News / Europe

Kosovo PM Named in Human Organ Scandal

Kosovo Prime Minister Hashim Thaci makes his first public appearance since he was allegedly accused in Council of Europe investigator Dick Marty's report for organ trafficking in Pristina on Thursday, Dec. 16, 2010. Marty rocked Kosovo with his allegation
Kosovo Prime Minister Hashim Thaci makes his first public appearance since he was allegedly accused in Council of Europe investigator Dick Marty's report for organ trafficking in Pristina on Thursday, Dec. 16, 2010. Marty rocked Kosovo with his allegation

Multimedia

TEXT SIZE - +
Henry Ridgwell

In a political bombshell for the Balkans, Kosovo's Prime Minister Hashim Thaci has been named in a European report as the head of a 'mafia-like' crime organization - accused of drug dealing, assassinations and organ smuggling. The allegations threaten to derail Kosovo's efforts to gain fully-recognized independence and could have a major impact on the country's relations with the West.  

The report claims that at remote bases like this so-called 'Yellow House' in Albania, members of the Kosovo Liberation Army killed up to 500 prisoners and removed their organs, so they could be sold to international buyers on the black market.

The report's author, Council Of Europe Rapporteur Dick Marty, says the crimes were covered up after the Kosovo war. "It was known by numerous people who privately would tell you: 'well yes, we know but for reasons of political opportunity we have decided or we feel we have the duty to keep quiet'," he said.

The report even names Kosovo's Prime Minister, Hashim Thaci, as the head of the criminal gang that profited from the organ trade and that also carried out assassinations and drug trafficking. Thaci's party is still celebrating its win in Sunday's election. He says the claims are an attempt to slander the country's leaders.

"The scandalous report of the member of the European Council parliamentary assembly, Dick Marty, is a document filled with slanders and lies, which recycles 15 years old propaganda," he said.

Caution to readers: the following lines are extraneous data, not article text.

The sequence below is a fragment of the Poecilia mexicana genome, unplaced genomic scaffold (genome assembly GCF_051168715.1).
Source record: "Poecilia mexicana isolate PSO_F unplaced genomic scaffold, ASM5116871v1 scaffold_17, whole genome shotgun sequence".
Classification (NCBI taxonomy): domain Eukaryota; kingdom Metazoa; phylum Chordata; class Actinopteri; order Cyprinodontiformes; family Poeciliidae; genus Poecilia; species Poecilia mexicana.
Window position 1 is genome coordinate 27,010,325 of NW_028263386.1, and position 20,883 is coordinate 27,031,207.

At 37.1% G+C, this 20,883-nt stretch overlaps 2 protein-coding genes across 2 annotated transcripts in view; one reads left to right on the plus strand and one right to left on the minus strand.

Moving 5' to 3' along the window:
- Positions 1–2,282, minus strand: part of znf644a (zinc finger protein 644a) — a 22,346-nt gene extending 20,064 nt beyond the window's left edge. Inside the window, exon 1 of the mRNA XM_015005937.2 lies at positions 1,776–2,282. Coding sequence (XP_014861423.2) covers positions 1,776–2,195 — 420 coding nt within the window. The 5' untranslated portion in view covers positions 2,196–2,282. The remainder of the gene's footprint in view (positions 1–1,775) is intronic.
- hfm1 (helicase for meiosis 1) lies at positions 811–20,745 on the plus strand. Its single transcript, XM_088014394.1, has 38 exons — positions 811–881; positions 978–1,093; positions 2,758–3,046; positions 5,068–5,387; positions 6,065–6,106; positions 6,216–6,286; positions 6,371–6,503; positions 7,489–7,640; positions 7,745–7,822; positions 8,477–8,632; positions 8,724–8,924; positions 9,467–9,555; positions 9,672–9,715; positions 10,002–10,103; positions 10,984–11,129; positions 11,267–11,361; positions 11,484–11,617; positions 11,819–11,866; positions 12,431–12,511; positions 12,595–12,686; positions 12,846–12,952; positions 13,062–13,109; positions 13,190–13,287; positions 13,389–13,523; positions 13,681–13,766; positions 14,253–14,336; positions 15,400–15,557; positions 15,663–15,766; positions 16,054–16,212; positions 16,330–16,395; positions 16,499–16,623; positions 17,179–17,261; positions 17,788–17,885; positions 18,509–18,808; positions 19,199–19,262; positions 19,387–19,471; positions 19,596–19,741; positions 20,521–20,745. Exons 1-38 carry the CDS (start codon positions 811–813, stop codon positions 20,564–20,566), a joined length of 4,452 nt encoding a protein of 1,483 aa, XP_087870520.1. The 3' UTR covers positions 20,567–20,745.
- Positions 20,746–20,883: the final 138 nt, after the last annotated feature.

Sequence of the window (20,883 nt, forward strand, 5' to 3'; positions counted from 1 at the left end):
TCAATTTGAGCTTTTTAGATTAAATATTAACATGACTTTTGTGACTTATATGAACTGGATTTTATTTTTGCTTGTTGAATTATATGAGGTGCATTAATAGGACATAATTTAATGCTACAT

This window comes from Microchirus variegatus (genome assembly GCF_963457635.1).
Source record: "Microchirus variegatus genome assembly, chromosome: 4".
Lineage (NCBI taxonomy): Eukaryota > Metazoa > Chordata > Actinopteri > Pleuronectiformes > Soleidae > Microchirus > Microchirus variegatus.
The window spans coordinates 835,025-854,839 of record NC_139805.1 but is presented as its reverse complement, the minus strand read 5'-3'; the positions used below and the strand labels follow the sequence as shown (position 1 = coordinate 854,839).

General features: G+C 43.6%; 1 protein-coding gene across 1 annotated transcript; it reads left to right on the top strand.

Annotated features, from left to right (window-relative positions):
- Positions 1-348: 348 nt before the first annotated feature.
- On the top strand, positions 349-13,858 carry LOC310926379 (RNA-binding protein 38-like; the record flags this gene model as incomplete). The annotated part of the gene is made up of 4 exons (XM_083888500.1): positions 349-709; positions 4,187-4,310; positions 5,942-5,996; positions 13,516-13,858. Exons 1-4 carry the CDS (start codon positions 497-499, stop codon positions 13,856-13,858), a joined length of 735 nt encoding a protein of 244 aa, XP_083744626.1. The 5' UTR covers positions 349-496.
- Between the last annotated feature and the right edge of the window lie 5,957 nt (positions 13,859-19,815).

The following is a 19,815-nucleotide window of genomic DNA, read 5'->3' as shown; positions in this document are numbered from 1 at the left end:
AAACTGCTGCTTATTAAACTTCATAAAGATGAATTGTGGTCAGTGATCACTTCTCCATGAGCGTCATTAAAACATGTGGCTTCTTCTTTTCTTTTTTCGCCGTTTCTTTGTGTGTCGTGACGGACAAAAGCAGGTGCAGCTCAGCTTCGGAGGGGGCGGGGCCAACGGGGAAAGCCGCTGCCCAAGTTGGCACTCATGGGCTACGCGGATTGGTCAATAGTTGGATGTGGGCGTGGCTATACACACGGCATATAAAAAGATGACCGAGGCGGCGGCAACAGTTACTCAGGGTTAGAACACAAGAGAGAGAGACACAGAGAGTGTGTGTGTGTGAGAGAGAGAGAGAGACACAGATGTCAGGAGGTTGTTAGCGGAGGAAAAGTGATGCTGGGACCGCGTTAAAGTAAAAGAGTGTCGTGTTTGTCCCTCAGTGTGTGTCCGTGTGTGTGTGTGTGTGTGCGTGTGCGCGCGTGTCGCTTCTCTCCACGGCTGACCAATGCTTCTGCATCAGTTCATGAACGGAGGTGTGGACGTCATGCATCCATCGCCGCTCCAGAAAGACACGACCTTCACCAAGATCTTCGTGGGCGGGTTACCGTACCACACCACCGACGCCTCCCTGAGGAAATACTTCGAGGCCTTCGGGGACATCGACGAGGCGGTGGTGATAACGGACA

Serbia has welcomed the Council of Europe report.  Serb forces withdrew from Kosovo after a NATO bombing campaign in 1999.  Seventy-two countries have since recognised Kosovo's independence, although Serbia still disputes the claim.

James Ker-Lindsay of the London School of Economics has written a book on Kosovo's efforts to gain independence.  He says the accusations have the potential to derail that progress.

"I think that this is going to make it a lot more difficult for supporters of Kosovo's independence to gain more recognitions.  And also we have questions about political dialogue with Belgrade.  The Serbian government has said it's still interested in talking, but if these allegations are investigated and there's a case to answer, I think it's going to be very difficult for the Serbian government to continue talking with Thaci," he said.

The report claims that criminal gangs continued to harvest organs after the war at this clinic near Pristina. And in fact, in a currently-ongoing court case, seven people are on trial for trading in the organs of people living in extreme poverty.  Prosecutors claim poor people from Moldova, Kazakhstan, Russia and Turkey were offered up to $20,000 for their organs, but were never paid.

Surgeon Lutfi Dervishi is alleged to be the ringleader of the group.  The Council of Europe report also links him to the Kosovo Liberation Army's alleged kidnapping and killing of Serb civilians for their organs. He denies the charges.

The prosecutor in the current case,  Jonathan Ratel, says there are good reasons why Kosovo appears to be a hub for the illegal organ trade. "Post-conflict states, where clinics can be set up quickly, the rule of law or the legal regime or the health regime is weak, and persons can exploit that. The opportunity for exploitation of persons by trafficking is immense," he said.

The Council of Europe has tabled the report for discussion next month and will decide then whether to launch a criminal investigation into the allegations against Prime Minister Thaci.

You May Like

Russia-Ukraine Crisis Could Trigger Cyber War

As tensions between Kyiv and Moscow escalate, so too has frequency of online attacks targeting government, news and financial sites More

Egyptian Court Jails 23 Pro-Morsi Supporters